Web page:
At the beginning of His ministry Christ selected disciples and ordained them, disciplining them to proclaim the gospel to the world. "'He ordained twelve.'... The first step was now to be taken in the organization of the church that after Christ's departure was to be His representative on earth" (Ellen G. White, The Desire of Ages, pp. 290, 291). "On this rock [their expressed faith in Him] I will build My church, and the gates of hell shall not prevail against it" (Matt. 16:18). He commissioned them to be a disciplined, unified "body": "As the Father has sent Me, even so send I you" (John 20:21-23). They were not a disjointed scattering of "faithful souls." The Holy Spirit continued to organize and to lead the members toward perfect unity and cohesion.
When the Jews finally crucified Christ and rejected His apostles in 34 A.D., the Lord did not abandon His original covenant; He permitted a "shaking" to test His professed people. Two groups became distinguished and separated. The believing ones among them remained as His true church, and the unbelievers were shaken out. To the unbelieving Jews the Lord had to say, "The kingdom of God shall be taken from you, and given to a nation bringing forth [bearing] the fruits thereof" (Matt. 21:43). The "nation" was the church continuing as the true Israel.
Also in 34 A.D., the physical nation of Israel was rejected, but the true Israel repented at Pentecost because of faith in Christ, for "if ye be Christ's, then are ye Abraham's seed, and heirs according to the promise" (Gal. 3:29). That's how these contrite believers became the new Israel, the church, the true "nation bearing the fruits." The church was not an appendage or offshoot from Israel; it was the true descendants of Abraham (Matt. 21:42-45, etc.).
It is generally agreed among us that the modern Seventh-day Adventist Church has seriously repeated the history of ancient Israel. Ellen White often said that our "in-a-great-measure" rejection of the 1888 message over a century ago was a replay of the Jews' rejection of Christ.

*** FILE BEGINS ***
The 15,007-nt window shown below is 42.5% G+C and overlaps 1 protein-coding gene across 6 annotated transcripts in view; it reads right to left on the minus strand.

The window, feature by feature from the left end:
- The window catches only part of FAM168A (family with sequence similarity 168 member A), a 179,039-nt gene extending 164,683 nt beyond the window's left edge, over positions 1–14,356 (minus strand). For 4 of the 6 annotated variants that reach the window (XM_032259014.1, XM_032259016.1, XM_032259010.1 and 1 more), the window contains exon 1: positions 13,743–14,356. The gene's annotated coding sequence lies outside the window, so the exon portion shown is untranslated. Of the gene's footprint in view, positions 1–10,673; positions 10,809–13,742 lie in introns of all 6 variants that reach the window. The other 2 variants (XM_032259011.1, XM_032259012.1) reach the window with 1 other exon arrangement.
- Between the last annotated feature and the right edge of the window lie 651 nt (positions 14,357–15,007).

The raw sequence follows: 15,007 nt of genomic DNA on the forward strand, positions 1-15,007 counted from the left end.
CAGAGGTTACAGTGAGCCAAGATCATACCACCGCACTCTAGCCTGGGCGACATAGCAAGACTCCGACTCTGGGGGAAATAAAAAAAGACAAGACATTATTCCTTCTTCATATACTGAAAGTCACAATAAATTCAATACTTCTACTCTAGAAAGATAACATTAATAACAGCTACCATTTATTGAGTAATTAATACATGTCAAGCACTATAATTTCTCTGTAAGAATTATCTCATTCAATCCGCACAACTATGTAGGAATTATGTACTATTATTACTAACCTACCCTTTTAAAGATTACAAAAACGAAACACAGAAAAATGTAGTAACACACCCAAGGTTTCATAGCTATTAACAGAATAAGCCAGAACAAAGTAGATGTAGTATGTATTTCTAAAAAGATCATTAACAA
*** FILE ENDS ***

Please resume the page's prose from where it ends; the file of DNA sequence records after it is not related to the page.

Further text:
But our 1888 history is different than that of the apostles—the apostles and church elders were responsive to the Holy Spirit's leading. What "the Holy Spirit said" to us we didn't do! But now the time has come when we must respond as promptly to His leading as the apostles did. The same Holy Spirit who organized the apostles is still alive today.
What Keeps the Church Together
When the early church functioned as a body in disciplined coordination under the guidance of the Holy Spirit, the Lord respected its organization. For example, when Saul of Tarsus was converted, the Lord brought him into immediate fellowship with His organized church.
The idea is beautiful Good News. Christ being the "head," each believer is automatically an important and functioning member of the body. No political or other human organization can enjoy such perfect unity where each member sees himself as especially created to fill a need. Nothing nurtures it like living membership in the "body of Christ." Every believing person discovers therein to his everlasting joy his true sense of self-identity and fulfillment.
Well over a hundred years after Minneapolis and 1888, the time has come for us to fulfill Paul's vision of a perfectly coordinated church where every member feels needed. For nearly two thousand years Paul's picture of genuine, lasting "church growth" has been awaiting its full realization:
"We should no longer be children tossed to and fro and carried about with every wind of doctrine, ... but, speaking the truth in love [agape], may grow up in all things into Him who is the head—Christ—from whom the whole body, joined and knit together by what every joint supplies, according to the effective working by which every part does its share, causes growth of the body for the edifying of itself in love [agape]" (Eph. 4:14-16, NKJV).
It's natural for some to fear that the church and its institutions are now too big and complicated ever to be successful. But the Bible gives no hint that the growth of the body makes difficult or impossible the Holy Spirit's work. Overall, the idea is that what will unify the church is pure, unadulterated truth promulgated wholeheartedly and unreservedly by its leadership. What happened in 1888 must be replayed, but this time in sanctified reverse.
—From the writings of Robert J. Wieland